Ottawa approves plan to bury nuclear waste

ONTARIO - Trucks and trains carrying millions of tonnes of dangerously radioactive waste nuclear fuel will be rolling across Ontario within 30 years, the federal government confirmed in giving the go-ahead to a multi-billion-dollar industry scheme for long-term waste storage.

The vehicles would carry waste fuel, now stored at the province's nuclear power reactors, to a holding site about 50 metres below ground at what Natural Resources Minister Gary Lunn called a "willing community."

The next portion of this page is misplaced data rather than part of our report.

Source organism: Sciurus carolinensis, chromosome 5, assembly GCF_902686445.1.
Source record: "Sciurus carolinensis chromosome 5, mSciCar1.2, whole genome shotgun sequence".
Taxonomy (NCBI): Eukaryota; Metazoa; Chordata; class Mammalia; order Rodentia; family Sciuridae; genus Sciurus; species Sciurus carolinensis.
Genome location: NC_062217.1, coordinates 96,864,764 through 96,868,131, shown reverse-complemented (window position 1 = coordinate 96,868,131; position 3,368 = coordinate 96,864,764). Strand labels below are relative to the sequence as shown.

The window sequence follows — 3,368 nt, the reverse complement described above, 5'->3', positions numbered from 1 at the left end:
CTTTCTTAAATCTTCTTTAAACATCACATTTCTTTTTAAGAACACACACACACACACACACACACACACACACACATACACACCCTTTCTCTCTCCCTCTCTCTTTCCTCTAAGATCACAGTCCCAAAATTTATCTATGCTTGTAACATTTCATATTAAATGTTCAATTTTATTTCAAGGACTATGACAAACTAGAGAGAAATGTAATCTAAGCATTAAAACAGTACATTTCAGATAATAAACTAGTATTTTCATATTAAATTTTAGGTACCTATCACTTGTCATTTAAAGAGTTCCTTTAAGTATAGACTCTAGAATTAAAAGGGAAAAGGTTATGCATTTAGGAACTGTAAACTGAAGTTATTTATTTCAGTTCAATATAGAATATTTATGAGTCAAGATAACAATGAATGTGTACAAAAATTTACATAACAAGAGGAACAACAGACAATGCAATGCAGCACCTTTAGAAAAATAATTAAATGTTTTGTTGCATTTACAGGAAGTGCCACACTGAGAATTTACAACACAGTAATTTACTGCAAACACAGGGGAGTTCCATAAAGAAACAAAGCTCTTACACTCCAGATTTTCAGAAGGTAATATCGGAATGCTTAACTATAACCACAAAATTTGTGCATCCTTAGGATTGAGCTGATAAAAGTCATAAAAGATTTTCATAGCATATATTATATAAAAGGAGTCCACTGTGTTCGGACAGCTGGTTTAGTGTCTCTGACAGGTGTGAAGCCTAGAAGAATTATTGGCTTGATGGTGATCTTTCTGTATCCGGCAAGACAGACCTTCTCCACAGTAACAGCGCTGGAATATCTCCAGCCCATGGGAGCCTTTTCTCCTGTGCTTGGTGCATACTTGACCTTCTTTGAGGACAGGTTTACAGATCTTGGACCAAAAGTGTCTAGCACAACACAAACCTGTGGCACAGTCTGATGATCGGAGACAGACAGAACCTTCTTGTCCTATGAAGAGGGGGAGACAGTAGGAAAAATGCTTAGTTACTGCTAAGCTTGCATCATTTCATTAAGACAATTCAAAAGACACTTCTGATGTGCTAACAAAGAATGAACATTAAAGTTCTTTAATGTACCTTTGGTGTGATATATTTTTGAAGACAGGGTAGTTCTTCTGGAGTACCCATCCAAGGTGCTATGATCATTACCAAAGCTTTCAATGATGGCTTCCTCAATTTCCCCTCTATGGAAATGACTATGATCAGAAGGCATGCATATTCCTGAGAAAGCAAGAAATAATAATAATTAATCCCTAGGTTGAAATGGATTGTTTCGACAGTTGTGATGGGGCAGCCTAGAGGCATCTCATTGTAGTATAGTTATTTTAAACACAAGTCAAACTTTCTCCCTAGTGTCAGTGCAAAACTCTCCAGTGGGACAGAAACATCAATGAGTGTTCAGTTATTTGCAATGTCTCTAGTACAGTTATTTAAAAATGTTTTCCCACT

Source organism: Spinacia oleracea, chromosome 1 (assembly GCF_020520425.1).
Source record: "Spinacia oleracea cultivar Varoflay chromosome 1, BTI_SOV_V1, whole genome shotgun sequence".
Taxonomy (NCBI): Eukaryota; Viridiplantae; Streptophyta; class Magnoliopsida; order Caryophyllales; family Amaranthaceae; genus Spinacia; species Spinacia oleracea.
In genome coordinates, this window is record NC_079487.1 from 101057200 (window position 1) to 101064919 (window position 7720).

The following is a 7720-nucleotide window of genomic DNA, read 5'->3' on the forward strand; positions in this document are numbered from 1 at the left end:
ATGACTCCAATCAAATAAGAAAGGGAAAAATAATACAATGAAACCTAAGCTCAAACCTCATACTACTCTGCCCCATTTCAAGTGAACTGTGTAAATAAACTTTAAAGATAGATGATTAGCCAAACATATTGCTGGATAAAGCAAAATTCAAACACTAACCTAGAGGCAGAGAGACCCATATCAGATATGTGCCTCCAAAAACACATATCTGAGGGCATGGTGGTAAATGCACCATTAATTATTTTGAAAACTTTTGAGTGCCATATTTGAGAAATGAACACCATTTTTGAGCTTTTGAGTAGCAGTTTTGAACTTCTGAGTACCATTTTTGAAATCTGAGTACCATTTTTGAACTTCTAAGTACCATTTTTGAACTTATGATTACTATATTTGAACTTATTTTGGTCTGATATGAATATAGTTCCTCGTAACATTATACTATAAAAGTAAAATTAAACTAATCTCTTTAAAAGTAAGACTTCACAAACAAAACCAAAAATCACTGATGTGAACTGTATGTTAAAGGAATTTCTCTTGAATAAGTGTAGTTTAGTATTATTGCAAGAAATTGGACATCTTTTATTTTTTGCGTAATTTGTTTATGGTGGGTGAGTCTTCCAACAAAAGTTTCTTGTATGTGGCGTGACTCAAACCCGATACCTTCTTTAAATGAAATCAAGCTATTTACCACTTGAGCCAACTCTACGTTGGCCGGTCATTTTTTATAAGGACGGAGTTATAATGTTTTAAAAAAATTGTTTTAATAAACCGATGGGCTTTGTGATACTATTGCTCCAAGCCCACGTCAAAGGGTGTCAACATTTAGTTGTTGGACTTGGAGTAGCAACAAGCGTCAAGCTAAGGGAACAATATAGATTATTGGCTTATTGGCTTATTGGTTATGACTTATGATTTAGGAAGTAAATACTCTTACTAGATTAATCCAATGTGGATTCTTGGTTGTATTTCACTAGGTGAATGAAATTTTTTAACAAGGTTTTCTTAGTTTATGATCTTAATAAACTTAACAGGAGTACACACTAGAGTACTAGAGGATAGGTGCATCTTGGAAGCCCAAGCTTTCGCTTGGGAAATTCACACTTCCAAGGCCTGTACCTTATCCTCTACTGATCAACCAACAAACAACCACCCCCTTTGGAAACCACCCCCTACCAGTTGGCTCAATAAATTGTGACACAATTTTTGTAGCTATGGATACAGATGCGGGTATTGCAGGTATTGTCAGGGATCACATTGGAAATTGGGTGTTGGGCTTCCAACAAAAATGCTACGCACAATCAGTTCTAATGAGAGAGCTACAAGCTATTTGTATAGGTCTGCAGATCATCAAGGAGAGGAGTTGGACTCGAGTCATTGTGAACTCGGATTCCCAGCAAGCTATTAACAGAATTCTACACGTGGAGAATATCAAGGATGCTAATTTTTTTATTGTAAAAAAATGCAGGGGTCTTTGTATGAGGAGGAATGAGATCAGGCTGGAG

Officials of the industry-led Nuclear Waste Management Organization said that site could be in one of the four provinces with nuclear activity – Ontario, Quebec and New Brunswick, all with reactors, and Saskatchewan, with uranium mines. After roughly another three decades, the nuclear waste would be shifted to a permanent mausoleum as far as a kilometre underground at the same location.

"There's a strong likelihood in the years ahead that they'll be able to reuse the spent fuel to recover even more energy out of it," Lunn said.

The decision effectively rubber-stamps the scheme proposed in 2005. The nuclear industry would pay most of the research, construction and maintenance costs, estimated at $24 billion.


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